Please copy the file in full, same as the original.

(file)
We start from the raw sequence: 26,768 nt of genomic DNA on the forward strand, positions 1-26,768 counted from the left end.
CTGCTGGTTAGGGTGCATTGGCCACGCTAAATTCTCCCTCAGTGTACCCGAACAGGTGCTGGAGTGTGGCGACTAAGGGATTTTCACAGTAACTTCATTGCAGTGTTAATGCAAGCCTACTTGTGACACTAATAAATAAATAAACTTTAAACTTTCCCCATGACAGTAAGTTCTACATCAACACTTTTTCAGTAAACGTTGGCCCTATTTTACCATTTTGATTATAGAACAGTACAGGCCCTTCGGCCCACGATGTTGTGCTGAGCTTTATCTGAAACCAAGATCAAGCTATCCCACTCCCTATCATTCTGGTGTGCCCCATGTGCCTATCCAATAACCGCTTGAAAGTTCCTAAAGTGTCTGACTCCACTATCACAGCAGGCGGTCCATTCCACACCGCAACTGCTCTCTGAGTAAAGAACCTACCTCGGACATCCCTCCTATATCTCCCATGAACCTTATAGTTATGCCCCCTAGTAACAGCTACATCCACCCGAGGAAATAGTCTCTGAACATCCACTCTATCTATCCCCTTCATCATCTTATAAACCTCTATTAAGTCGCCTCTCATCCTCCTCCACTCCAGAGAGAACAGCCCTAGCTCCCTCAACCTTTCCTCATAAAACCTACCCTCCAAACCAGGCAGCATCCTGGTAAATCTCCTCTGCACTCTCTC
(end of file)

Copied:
We start from the raw sequence: 26,768 nt of genomic DNA on the forward strand, positions 1-26,768 counted from the left end.
CTGCTGGTTAGGGTGCATTGGCCACGCTAAATTCTCCCTCAGTGTACCCGAACAGGTGCTGGAGTGTGGCGACTAAGGGATTTTCACAGTAACTTCATTGCAGTGTTAATGCAAGCCTACTTGTGACACTAATAAATAAATAAACTTTAAACTTTCCCCATGACAGTAAGTTCTACATCAACACTTTTTCAGTAAACGTTGGCCCTATTTTACCATTTTGATTATAGAACAGTACAGGCCCTTCGGCCCACGATGTTGTGCTGAGCTTTATCTGAAACCAAGATCAAGCTATCCCACTCCCTATCATTCTGGTGTGCCCCATGTGCCTATCCAATAACCGCTTGAAAGTTCCTAAAGTGTCTGACTCCACTATCACAGCAGGCGGTCCATTCCACACCGCAACTGCTCTCTGAGTAAAGAACCTACCTCGGACATCCCTCCTATATCTCCCATGAACCTTATAGTTATGCCCCCTAGTAACAGCTACATCCACCCGAGGAAATAGTCTCTGAACATCCACTCTATCTATCCCCTTCATCATCTTATAAACCTCTATTAAGTCGCCTCTCATCCTCCTCCACTCCAGAGAGAACAGCCCTAGCTCCCTCAACCTTTCCTCATAAAACCTACCCTCCAAACCAGGCAGCATCCTGGTAAATCTCCTCTGCACTCTCTC